Clinton wins final debate, but Trump stumps with results comment (Intro Roundup)
Las Vegas, Oct 20 (IANS) Democratic nominee Hillary Clinton won Wednesday night’s final presidential debate, as she has won the two previous ones, but her Republican rival Donald Trump easily made the debate’s headlines by his refusal to say if he would accept the election results if he lost.
As the bruising presidential campaign enters its final weeks, the sharp rivalry between the two candidates became visible when they declined to acknowledge each other at the beginning of the third and final debate in Las Vegas.
The key moment in the debate came near the end when moderator Chris Wallace challenged Trump to say whether he will accept the results of the November 8 election.
“I will look at it at the time. I’m not looking at anything now,” Trump told Wallace. “I’ll keep you in suspense.”
In recent days, Trump has argued that the media, Hillary Clinton’s campaign and election officials may be conspiring to rig the election against him.
“It was horrifying what he said,” Clinton told reporters, “We are a country based on laws. And we’ve had hot, contested elections going back to the very beginning, but one of our hallmarks has always been that we accept the outcomes of our elections.”
“He is denigrating…he’s talking down our democracy,” the former Secretary of State added.
According to a CNN/ORC instant poll of debate watchers, Clinton beat Trump 52 per cent to 39 per cent. There was a plus or minus 4 percentage point margin of error.
Trump did outperform expectations, however. Nearly six in 10 viewers said he did better than expected, whereas 44 per cent said the same of Clinton, the poll showed.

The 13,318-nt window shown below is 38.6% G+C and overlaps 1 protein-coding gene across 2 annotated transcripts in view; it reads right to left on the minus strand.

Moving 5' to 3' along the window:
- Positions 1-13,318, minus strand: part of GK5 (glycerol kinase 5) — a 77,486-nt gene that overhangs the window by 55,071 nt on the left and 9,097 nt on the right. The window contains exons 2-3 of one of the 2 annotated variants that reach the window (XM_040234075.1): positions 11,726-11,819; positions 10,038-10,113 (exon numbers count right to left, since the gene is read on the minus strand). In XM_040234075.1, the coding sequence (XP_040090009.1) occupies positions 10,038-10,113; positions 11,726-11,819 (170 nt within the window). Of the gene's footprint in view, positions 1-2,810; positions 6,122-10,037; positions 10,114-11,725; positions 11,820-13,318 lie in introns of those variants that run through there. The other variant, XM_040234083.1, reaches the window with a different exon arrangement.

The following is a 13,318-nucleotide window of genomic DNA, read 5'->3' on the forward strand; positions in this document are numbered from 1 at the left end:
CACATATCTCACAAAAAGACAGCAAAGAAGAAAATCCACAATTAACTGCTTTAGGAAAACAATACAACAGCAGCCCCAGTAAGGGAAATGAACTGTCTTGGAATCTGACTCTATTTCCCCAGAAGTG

The showdown began with the two candidates — Clinton dressed in an off-white signature pantsuit and Trump in a black suit with a contrasting bright red tie — taking the stage at University of Nevada’s Thomas and Mack Centre without a hand-shake or a smile.
The final clash provoked several flashpoints and moderator Chris Wallace had to ask the candidates not to talk over each other.
Trump repeatedly called Clinton “such a nasty woman”, while the Democrat described him as “unfit” to be Commander in Chief of the US amed forces.
However, the evening focused more on policy than earlier showdowns and Trump looked intent on maintaining a more even manner.
Trump assured America that “nobody has more respect for women than I do” as he denied allegation of sexual assault as conspiracy or fiction.
The final debate was Trump’s last and biggest chance to appeal to the women voters, many of whom have rejected him.
They debated over issues like Supreme Court; Second Amendment (protects the rights of people to keep and bear arms) where he hit Clinton for being anti-gun; abortion and the economy where the Manhattan billionaire boasted that as president, he would make the US an economic engine with annual growth rates of 5 or 6 per cent, while if Hillary goes to the White House, growth rates will be less than zero.
Trump went on to slam Clinton over her record as Secretary of State, the controversy over her private email server, and painting her as the symptom of a tired political establishment who had achieved nothing in her 30 years in public life.
The two rivals also clashed on immigration and the Islamic State during the 90-minute showdown.
With less than three weeks to go, it was the candidates’ last chance to address their messages directly to the American people.
The debate ended, as it had begun, without the customary handshake in a sign of how hostile the campaign has become.
After the final answers ended, Clinton stepped away from the podium to thank the moderator while Trump stayed at his podium until she was out of reach.
The latest YouGov poll also declared Clinton the clear winner on Wednesday night. Out of 1,503 registered voters who tuned in to the debate, 49 per cent of participants said Ms Clinton came out on top. Thirty-nine per cent of voters argued that Mr Trump won the contest while 12 per cent claimed it was a tie.
Sixty-eight per cent of voters disagreed with Trump by suggesting that both candidates pledge to accept the final election results come November.